Unease still at Alexandra
Sat, April 14, 2012 - 12:00 AM
NEXT WEEK WILL SEE THE RETURN to the classrooms of the majority of the nation’s school population after the annual Easter break, and for what for many of them will be a most important period that will heavily influence the rest of their lives.
For many it would not have been a “full break” since they would have used the Easter holiday to intensify preparations for the Common Entrance Examination and the Caribbean Examination Council’s (CXC) tests with which they will have to contend in the coming weeks.
Understandably, these heightened study activities would have generated higher levels of stress among the students, teachers and even parents, guardians and families of those involved, therefore requiring greater tolerance and level-headedness among all concerned in the future if the period is to be put to the most productive use for teaching and learning.
It is for this reason and others there is concern that nothing should be done to further raise the level of tension, which, as a matter of course, naturally rises across the country during the period that precedes these examinations in an island that traditionally holds academic excellence in the highest regard.
That is why much notice is being taken of the most outstanding educational issue currently engaging the attention of the public and which it is widely felt that, if left unresolved, can only aggravate the unsatisfactory conditions it engenders. That issue is the protracted crisis at Alexandra School involving the school’s principal and a large number of teachers.
For far too many weeks now people both at the school and in the country at large have been awaiting signs that the grave state of affairs at the institution were on the mend, particularly in light of the declaration by Prime Minister Freundel Stuart that other phases were to follow in keeping with the deal he had brokered with the Barbados Secondary Teachers’ Union (BSTU) in order to get its members to end their strike at Alexandra.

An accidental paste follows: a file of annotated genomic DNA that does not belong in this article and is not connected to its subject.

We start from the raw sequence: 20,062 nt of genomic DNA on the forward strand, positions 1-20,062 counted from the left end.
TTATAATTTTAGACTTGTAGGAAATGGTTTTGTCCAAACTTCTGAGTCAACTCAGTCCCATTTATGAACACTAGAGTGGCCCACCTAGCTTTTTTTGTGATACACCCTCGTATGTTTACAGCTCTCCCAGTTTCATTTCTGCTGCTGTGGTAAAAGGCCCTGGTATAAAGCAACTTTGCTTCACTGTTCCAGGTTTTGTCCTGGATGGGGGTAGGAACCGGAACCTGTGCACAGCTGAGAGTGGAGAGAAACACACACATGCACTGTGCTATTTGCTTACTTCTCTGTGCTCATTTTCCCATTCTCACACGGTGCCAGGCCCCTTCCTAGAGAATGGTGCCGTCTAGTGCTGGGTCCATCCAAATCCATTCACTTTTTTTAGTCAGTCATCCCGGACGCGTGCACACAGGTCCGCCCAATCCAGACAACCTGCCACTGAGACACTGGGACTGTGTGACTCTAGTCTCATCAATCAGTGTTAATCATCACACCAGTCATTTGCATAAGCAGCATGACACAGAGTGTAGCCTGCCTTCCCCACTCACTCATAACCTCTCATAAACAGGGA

In the meantime, while BSTU president Mary Redman has publicly expressed continued belief in Stuart’s commitment that other phases in the settlement are to follow, Chief Education Officer Laurie King has disavowed any knowledge of “phases”, and principal Jeff Broomes still has not been “separated” in keeping with the non-negotiable demand of the BSTU.
All of this has meant that the environment at the school has continued to fester, with there being continued hostility between its management and teachers. The crucial matter of getting the students fully ready after class time lost as a result of the strike should clearly be the only obsession of participants for the betterment of the pupils, who matter most.
The country can only hope that concern with individual and or institutional face-saving will in no way trigger anything that would contribute to further unease. As a matter of fact, the great hope is for a major turnaround.
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